Creating a potential three-way primary, a former NASCAR driver from Fort Kent hopes to speed past the two Republicans who have already entered the race to unseat U.S. Rep. Jared Golden in Maine’s expansive 2nd Congressional District.

Austin Theriault Photo courtesy of AT Enterprise

Austin Theriault, a 29-year-old state representative, said Monday that he decided to challenge Golden because the three-term Lewiston Democrat “fails to stand up, speak out and get the job done for a part of the state that desperately needs leadership.”

“Golden is a nice guy,” he said, “but he is still part of the problem.”

Theriault’s national reputation may put him in the driver’s seat in a GOP primary field that includes state Rep. Mike Soboleski of Phillips and Robert Cross of Dedham. Other Republicans are still eyeing the race.

Golden, a 41-year-old U.S. Marine Corps combat veteran who grew up in Leeds, squeaked past incumbent Republican Bruce Poliquin to win the seat in 2018. He held off Dale Crafts of Lisbon to keep it in 2020 and easily defeated Poliquin again in 2022.

Theriault may prove a tough contender for one of only a few dozen seats nationally that both political parties say is up for grabs. Though Golden has won it three times, rural voters in the biggest district east of the Mississippi River backed former President Donald Trump in 2016 and 2020, delivering him his only electoral vote in New England.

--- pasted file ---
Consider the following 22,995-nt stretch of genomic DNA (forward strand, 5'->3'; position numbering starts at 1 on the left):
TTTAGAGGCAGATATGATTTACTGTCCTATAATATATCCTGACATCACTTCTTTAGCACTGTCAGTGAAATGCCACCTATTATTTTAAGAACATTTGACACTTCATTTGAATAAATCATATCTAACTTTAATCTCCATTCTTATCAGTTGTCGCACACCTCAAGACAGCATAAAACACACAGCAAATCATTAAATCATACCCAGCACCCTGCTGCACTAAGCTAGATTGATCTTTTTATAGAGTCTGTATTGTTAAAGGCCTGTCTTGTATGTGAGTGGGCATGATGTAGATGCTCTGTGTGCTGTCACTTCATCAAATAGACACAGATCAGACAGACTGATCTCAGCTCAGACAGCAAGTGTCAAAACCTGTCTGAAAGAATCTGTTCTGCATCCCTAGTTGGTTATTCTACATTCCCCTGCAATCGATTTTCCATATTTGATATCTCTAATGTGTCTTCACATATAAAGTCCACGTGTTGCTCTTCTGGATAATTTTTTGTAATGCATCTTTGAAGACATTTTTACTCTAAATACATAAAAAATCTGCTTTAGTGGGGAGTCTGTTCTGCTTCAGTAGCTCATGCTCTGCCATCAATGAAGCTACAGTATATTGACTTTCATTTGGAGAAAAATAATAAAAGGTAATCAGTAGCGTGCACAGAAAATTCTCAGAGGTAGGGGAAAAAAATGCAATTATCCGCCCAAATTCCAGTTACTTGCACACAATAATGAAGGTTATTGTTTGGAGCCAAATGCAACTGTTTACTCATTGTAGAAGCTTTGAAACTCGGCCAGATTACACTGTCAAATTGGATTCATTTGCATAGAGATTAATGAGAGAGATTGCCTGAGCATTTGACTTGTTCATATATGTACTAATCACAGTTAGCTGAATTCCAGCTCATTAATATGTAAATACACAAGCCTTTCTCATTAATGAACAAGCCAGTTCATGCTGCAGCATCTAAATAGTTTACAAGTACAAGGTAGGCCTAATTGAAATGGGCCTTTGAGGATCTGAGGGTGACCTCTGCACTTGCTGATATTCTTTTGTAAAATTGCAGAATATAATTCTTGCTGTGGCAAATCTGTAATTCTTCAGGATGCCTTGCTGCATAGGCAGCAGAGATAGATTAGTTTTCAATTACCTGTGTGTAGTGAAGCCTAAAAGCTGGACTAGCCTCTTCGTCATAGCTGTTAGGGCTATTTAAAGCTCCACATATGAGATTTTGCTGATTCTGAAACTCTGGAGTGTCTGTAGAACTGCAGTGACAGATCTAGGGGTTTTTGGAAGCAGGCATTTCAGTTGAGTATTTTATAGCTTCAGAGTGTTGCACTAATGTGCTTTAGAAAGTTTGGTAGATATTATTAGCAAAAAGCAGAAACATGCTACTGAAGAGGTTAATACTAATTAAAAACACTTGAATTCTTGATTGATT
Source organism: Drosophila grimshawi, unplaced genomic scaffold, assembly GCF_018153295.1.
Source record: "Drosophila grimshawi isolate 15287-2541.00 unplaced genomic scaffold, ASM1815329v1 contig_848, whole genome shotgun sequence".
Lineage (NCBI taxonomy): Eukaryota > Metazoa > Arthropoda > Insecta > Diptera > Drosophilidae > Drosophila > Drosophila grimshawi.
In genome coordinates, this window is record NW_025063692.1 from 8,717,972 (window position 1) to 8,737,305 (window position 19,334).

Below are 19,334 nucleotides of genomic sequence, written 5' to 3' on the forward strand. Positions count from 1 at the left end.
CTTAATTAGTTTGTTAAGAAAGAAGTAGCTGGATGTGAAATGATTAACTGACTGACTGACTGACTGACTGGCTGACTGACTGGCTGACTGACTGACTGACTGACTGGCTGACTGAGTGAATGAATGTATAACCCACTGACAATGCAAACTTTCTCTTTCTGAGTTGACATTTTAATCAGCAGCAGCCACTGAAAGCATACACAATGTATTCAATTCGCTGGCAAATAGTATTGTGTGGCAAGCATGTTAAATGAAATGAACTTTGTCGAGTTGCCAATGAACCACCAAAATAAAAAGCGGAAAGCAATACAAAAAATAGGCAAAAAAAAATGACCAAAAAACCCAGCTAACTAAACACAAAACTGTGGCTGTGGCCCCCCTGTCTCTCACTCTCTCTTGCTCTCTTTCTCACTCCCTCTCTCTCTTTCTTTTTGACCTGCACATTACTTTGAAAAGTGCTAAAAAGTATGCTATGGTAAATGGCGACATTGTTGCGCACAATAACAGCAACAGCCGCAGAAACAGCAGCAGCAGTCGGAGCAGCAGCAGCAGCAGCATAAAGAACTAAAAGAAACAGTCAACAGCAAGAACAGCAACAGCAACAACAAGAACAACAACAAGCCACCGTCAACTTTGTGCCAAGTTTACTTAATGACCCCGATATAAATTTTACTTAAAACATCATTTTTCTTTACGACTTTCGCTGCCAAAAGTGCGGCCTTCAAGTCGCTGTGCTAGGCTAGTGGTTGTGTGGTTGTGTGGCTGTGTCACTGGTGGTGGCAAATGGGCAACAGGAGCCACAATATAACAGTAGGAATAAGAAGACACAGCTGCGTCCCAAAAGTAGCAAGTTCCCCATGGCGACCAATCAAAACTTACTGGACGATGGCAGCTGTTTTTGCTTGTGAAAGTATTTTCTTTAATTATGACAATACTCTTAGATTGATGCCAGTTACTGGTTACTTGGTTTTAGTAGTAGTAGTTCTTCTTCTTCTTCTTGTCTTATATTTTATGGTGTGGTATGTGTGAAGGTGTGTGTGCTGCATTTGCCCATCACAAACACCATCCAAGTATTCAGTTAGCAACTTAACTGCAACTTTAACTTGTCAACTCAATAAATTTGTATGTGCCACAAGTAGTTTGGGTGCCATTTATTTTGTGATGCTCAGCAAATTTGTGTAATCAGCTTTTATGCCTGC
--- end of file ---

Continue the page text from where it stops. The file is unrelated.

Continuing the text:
Theriault, who was elected to the House of Representatives in 2022, began racing stock cars in high school and competed “across the country at NASCAR’s most legendary tracks” before hitting the brakes on taking the wheel for NASCAR races in 2019. Since then, he has run a driver development business.

“I know what Mainers face: the working class is being priced out and attacked by people in government who hold too much power and not enough common sense,” he said in a prepared statement declaring his candidacy.

“It’s time for relentless, energetic and effective leadership for Maine at a national level,” he said.

Theriault said, “Inflation and the cost of living is out of control, the drug crisis is tearing apart rural Maine, our borders are wide open, our small towns are dying — and I will come in with the fire to confront these issues.”

“Mainers in the 2nd Congressional District need a louder, more involved voice in Washington who understands their way of life and will effectively fight for that way of life,” he said. “I will be that voice.”

Theriault said Mainers don’t need “old, failed leaders” like President Joe Biden, former U. S. House Speaker Nancy Pelosi and U.S. Senate Majority Leader Chuck Schumer — all Democrats.


“We need a new generation of leaders who will be effective in fighting back against them and standing up for you,” he told voters.

Golden had $611,000 in his campaign treasury at the end of June. At the time, Cross had $31,000.

The race, though, will likely wind up attracting millions of dollars in political action committee funds and other donations as the parties vie for control of the closely divided U.S. House.

Republicans will select their standard bearer to face Golden in a June 2024 primary. The general election is November 2024.

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